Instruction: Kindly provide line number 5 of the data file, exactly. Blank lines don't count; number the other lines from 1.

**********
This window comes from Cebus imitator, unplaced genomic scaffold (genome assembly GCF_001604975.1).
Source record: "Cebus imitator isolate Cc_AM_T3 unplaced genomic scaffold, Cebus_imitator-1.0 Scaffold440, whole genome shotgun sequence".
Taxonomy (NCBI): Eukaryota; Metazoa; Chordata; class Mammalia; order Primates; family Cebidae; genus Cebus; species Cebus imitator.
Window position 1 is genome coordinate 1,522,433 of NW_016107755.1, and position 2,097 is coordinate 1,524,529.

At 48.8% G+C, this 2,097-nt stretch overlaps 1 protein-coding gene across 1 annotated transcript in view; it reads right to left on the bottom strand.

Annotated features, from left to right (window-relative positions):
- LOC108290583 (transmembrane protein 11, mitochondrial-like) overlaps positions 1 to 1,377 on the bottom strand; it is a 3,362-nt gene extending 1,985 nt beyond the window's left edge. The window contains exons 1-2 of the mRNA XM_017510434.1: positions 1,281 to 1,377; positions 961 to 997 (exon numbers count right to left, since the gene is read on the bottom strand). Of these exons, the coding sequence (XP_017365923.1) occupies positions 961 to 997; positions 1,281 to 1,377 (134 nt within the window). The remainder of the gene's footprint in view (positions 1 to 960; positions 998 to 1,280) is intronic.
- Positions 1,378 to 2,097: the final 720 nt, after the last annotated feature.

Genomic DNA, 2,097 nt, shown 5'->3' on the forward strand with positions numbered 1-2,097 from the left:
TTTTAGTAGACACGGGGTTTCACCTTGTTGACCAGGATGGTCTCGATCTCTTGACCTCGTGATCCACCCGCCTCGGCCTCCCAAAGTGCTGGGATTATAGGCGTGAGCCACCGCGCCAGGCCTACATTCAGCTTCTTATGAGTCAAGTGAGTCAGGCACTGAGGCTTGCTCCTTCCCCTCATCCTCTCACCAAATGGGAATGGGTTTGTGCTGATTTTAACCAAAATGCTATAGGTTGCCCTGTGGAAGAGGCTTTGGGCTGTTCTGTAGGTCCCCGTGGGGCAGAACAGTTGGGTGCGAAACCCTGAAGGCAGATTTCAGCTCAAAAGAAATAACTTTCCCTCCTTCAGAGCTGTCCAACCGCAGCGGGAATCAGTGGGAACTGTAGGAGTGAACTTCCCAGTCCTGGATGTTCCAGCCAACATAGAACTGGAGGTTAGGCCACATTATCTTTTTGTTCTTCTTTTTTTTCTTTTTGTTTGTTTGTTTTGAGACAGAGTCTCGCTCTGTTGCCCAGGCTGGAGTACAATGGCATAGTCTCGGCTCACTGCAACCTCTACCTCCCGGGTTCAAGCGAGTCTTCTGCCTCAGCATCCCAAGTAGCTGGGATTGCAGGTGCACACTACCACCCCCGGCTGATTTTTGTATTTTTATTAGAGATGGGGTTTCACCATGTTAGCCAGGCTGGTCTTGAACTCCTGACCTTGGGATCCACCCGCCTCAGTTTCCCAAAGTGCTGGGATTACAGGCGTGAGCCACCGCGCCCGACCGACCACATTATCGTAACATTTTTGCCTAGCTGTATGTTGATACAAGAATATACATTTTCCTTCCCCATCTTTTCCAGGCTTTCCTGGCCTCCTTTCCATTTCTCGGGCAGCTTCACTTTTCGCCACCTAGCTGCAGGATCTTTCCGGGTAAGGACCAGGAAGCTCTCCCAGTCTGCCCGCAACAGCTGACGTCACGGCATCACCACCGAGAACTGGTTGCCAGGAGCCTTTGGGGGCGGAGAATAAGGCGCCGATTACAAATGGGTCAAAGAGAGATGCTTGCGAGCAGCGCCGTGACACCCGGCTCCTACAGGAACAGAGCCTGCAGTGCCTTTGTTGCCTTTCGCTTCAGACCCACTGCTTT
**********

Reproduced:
At 48.8% G+C, this 2,097-nt stretch overlaps 1 protein-coding gene across 1 annotated transcript in view; it reads right to left on the bottom strand.